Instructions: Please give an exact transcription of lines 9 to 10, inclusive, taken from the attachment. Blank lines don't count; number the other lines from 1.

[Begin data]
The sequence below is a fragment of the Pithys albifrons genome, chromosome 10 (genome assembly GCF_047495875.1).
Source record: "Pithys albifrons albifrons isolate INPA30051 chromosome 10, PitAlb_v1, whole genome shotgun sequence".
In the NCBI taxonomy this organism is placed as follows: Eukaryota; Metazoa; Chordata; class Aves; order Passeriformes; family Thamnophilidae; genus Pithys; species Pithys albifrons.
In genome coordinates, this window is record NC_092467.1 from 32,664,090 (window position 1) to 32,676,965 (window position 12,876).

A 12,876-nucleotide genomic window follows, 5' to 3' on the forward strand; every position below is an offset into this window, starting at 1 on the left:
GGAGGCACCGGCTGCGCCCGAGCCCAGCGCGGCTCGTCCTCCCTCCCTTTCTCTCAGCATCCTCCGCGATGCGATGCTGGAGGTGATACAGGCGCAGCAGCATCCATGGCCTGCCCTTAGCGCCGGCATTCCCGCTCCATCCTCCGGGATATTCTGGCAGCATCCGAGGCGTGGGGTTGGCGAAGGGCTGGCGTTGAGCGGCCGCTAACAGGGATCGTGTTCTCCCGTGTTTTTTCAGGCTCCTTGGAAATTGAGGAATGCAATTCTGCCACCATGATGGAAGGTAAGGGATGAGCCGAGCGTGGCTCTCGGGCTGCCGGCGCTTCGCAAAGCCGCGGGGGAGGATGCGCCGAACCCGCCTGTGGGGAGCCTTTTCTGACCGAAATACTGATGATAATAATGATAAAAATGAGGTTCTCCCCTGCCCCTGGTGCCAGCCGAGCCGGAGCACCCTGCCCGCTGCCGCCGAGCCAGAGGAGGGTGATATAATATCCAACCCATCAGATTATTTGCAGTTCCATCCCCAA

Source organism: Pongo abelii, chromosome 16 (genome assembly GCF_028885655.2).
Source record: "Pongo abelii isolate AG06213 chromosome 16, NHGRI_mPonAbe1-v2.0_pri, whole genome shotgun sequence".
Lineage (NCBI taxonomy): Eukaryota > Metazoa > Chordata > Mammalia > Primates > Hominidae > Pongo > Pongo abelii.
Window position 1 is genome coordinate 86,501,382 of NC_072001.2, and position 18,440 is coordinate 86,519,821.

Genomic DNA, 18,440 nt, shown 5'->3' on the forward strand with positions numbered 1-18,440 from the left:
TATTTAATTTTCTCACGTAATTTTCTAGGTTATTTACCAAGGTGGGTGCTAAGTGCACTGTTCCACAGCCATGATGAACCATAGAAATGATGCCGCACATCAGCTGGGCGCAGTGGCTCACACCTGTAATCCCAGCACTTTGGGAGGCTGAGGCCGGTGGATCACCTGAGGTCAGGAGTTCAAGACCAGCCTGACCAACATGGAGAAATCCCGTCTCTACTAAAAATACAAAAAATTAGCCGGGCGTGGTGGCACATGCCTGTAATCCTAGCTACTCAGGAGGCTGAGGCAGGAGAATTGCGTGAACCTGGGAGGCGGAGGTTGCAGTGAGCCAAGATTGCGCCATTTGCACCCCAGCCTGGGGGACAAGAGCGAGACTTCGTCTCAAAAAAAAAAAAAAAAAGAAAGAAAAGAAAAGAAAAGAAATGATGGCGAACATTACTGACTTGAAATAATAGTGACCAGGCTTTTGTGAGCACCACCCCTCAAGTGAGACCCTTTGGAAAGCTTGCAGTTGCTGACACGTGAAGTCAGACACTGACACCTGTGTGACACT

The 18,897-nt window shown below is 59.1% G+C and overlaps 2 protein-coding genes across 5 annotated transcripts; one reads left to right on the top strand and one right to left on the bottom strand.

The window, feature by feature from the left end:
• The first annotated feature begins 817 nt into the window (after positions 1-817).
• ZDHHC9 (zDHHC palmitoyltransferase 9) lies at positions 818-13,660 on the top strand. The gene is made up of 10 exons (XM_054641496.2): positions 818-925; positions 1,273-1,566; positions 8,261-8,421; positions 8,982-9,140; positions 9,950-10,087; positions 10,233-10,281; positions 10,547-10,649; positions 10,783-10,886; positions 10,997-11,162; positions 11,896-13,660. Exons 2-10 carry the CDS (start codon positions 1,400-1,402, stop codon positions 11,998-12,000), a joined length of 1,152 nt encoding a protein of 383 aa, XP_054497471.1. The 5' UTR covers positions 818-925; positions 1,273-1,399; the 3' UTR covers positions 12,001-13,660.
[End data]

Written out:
Lineage (NCBI taxonomy): Eukaryota > Metazoa > Chordata > Mammalia > Primates > Hominidae > Pongo > Pongo abelii.
Window position 1 is genome coordinate 86,501,382 of NC_072001.2, and position 18,440 is coordinate 86,519,821.